DCAD's post-Werkman workshop

LEAD GRAFFITI HAS CONDUCTED a number of workshops with the Delaware College of Art & Design, most often working with professor John Breakey, whose design class has recently taken our H.N. Werkman Creative Letterpress workshop.

John wanted to carry the letterpress experience another step for the 9 students by producing a series of display posters highlighting the DCAD student's "druksels." The posters would include a short student write-up about Werkman which would be printed from photopolymer plates.

We started with 5 of the 9 students at 9:30am with no idea of where we were going. The only given was that the end result would essentially be a series of posters, each containing a Werkman visual the students had produced in the first workshop (see DCAD H.N. Werkman workshop : Part one below for some in-progress shots) somehow combined with the small block of text.

A shot from the hip

With the group sitting in the studio under our display wall of 20 of our Tour de Lead Graffiti broadsides, John talked about how he liked this project because even with all of the individual qualities the broadsides had, there was still a strong sense of "edition." That edition idea focused the rest of the discussion. We tried to encourage a somewhat Lead Graffiti-style experience by urging students to jump in without a lot of planning and without any sketching, or as we say, "designing from the hip."

We opted to print on our Vandercook Universal III as it could accommodate an 18" x 24" sheet and give the posters some scale for a little drama. A number of the students had essentially filled their 11" x 11.5" Werkman prints from the 1st workshop to the edge. Deciding that the posters would be vertical, we suggested generally working with the text and images at angles to counter the normal default tendency of centering the image and text. Ray did a bit of a design talk, encouraging the students to develop a process that invited noticeable design decisions, making a point that working on white paper and centering visual elements aren't typically memorable design decisions.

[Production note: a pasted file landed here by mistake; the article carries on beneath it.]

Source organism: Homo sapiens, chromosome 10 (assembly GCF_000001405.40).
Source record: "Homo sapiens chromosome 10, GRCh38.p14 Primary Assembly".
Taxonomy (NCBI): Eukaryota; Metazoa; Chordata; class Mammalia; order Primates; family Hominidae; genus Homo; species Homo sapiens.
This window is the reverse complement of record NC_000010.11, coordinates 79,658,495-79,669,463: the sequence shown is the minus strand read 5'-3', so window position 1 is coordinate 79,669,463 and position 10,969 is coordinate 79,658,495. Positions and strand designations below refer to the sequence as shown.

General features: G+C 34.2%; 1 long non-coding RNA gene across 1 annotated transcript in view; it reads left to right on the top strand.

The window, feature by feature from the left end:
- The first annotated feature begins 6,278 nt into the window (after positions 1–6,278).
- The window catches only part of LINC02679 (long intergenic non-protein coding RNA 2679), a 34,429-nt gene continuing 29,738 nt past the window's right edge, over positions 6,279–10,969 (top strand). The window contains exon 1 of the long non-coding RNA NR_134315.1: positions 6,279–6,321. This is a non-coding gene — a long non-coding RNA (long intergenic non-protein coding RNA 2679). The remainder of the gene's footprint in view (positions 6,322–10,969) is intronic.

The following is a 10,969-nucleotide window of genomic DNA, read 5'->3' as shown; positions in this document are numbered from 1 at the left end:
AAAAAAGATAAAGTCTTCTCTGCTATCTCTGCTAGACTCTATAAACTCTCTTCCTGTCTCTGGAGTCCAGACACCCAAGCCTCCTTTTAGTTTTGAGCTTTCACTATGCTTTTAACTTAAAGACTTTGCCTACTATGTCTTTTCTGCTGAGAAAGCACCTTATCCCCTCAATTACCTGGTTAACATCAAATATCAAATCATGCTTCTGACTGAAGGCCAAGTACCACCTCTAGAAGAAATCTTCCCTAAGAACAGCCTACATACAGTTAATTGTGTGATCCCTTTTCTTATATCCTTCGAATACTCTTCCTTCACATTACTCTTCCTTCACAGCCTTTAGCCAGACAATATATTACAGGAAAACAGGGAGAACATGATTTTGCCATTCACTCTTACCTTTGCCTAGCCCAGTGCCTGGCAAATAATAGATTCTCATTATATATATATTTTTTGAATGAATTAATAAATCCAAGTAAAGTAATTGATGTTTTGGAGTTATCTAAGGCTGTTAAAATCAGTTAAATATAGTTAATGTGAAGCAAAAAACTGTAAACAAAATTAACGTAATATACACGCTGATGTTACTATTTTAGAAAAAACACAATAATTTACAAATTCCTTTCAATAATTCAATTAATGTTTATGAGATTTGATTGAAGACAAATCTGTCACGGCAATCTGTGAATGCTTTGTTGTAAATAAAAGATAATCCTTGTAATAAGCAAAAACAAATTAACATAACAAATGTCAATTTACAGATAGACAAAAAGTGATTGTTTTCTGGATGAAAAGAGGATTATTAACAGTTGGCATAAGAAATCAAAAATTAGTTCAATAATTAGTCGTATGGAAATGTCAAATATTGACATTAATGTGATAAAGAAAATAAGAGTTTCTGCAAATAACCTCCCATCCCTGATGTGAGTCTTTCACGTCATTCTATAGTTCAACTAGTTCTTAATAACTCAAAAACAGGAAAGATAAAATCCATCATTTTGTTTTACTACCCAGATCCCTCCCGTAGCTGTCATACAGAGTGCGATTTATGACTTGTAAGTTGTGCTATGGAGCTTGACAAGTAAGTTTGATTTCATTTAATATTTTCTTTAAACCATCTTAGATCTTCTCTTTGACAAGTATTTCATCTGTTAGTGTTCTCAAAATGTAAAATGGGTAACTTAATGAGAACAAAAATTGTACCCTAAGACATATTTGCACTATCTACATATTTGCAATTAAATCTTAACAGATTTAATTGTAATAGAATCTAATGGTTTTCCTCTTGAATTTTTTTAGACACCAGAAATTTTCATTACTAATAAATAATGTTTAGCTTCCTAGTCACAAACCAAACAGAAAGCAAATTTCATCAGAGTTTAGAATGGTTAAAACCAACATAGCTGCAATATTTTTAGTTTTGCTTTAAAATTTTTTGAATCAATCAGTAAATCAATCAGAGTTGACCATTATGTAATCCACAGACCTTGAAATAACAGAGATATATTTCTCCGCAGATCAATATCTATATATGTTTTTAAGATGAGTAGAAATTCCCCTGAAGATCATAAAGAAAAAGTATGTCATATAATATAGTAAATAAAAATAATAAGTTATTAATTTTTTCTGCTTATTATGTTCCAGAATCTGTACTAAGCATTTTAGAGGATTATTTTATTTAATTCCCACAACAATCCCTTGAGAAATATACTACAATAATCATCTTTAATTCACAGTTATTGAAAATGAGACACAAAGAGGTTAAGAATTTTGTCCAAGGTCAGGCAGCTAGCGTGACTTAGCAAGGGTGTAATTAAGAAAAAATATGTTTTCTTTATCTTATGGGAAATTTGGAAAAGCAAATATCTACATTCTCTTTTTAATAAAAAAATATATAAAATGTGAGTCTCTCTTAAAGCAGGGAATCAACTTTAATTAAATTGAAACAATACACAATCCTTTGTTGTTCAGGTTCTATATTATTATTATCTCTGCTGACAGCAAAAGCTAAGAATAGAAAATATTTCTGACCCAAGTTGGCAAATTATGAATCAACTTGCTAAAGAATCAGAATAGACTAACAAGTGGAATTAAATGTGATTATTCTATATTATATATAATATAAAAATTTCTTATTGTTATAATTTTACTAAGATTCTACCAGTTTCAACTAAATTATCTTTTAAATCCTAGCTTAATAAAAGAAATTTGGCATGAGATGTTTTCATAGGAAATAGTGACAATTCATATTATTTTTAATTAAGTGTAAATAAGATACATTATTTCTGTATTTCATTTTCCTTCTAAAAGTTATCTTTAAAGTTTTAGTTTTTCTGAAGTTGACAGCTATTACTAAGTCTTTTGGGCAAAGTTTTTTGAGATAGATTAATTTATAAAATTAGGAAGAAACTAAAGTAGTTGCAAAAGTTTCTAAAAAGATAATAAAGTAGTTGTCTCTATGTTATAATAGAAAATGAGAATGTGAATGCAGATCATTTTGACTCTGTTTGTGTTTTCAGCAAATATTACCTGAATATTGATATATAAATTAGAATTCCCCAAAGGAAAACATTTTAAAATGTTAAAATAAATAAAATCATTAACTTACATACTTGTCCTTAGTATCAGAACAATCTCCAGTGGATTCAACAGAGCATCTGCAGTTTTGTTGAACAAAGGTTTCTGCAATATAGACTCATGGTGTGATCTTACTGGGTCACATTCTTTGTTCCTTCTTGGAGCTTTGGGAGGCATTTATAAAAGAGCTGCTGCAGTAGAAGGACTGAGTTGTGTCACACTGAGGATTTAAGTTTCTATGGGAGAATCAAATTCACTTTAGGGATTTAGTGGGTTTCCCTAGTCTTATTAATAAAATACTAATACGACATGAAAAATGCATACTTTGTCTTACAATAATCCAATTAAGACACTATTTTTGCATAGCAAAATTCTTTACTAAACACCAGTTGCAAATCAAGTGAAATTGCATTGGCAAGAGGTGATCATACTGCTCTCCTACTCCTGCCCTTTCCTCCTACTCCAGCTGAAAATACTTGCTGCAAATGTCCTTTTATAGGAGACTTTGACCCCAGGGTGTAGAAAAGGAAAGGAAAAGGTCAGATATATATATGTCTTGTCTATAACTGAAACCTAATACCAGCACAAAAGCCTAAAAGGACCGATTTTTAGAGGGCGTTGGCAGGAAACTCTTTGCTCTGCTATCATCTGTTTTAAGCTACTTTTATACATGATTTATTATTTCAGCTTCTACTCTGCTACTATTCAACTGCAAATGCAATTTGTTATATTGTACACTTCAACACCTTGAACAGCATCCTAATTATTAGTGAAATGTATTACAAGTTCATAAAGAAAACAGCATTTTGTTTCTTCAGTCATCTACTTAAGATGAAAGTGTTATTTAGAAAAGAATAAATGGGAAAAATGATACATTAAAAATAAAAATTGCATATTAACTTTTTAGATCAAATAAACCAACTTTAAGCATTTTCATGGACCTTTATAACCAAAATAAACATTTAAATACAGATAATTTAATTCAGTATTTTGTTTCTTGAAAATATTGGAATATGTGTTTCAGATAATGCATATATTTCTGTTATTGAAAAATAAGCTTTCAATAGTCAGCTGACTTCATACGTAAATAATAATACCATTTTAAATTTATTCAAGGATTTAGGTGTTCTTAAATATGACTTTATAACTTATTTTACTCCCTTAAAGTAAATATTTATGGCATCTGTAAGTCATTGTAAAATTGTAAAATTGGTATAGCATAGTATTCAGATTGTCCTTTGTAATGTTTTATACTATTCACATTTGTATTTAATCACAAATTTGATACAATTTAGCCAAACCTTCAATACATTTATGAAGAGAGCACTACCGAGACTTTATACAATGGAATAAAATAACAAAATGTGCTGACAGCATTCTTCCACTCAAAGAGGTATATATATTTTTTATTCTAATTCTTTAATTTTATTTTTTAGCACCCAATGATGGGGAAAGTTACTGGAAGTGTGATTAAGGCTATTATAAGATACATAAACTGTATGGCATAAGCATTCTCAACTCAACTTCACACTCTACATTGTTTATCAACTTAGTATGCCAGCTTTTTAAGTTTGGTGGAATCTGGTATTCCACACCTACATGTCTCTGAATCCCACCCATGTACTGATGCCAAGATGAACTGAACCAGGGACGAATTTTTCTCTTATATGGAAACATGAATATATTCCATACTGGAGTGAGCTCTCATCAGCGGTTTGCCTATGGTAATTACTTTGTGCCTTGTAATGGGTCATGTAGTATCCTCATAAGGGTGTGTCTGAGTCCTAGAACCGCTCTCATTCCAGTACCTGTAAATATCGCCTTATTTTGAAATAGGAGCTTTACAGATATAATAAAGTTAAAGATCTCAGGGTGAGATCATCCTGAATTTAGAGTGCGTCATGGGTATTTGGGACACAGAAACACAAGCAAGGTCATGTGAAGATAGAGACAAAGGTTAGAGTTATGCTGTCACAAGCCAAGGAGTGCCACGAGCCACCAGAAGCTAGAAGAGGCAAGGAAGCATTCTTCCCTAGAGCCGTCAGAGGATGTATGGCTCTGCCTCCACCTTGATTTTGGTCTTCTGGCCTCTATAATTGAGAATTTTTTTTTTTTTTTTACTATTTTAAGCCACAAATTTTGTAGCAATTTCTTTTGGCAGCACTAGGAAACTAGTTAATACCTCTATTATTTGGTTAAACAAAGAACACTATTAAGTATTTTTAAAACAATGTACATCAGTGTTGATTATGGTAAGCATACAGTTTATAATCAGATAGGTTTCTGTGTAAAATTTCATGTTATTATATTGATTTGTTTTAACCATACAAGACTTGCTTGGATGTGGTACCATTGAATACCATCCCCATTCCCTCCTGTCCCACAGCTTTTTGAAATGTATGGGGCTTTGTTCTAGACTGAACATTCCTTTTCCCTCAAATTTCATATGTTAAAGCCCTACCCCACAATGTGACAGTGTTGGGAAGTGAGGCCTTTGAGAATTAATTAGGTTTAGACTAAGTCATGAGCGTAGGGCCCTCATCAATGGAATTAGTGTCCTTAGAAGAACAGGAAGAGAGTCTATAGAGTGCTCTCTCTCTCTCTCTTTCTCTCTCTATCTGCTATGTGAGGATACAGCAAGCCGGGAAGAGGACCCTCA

Ray urged the students to consider making the type block intrude into the print in some way to create a visual connection between the two elements. It would also nicely refer back to Werkman's original druksels, which were often slightly askew with a strong sense of having been hand done.

We needed a stock that would allow us to pull about 50 sheets that would help create some continuity while still supporting individuality. Luckily we had stacks of colored Canson Mi Tientes paper we purchased a couple of years ago in ten-sheet packages of a whole rainbow of colors to have around, just in case. 

Today turned out to be the case. We spread all the Canson on the table. The students could select the colors that would work best with each druksel. With each of the 9 students doing 3 or 4 posters apiece, they would gain a lot of variety of color, both from the original prints and the Canson paper, while also creating a collective identity. Mounted in a display they would visually "hang" together.

DCAD H.N. Werkman workshop : Part one

Here are a few pictures of the students working on the original druksels from the original February 27 workshop with the students from DCAD.

 Great care is taken in placing the inked elements and in removing them after printing to avoid smears and "hesitation" marks.

Great care is taken in placing the inked elements and in removing them after printing to avoid smears and "hesitation" marks.

 Reacting to the colors and placement of previous elements is a good way to approach this type of design experimentation.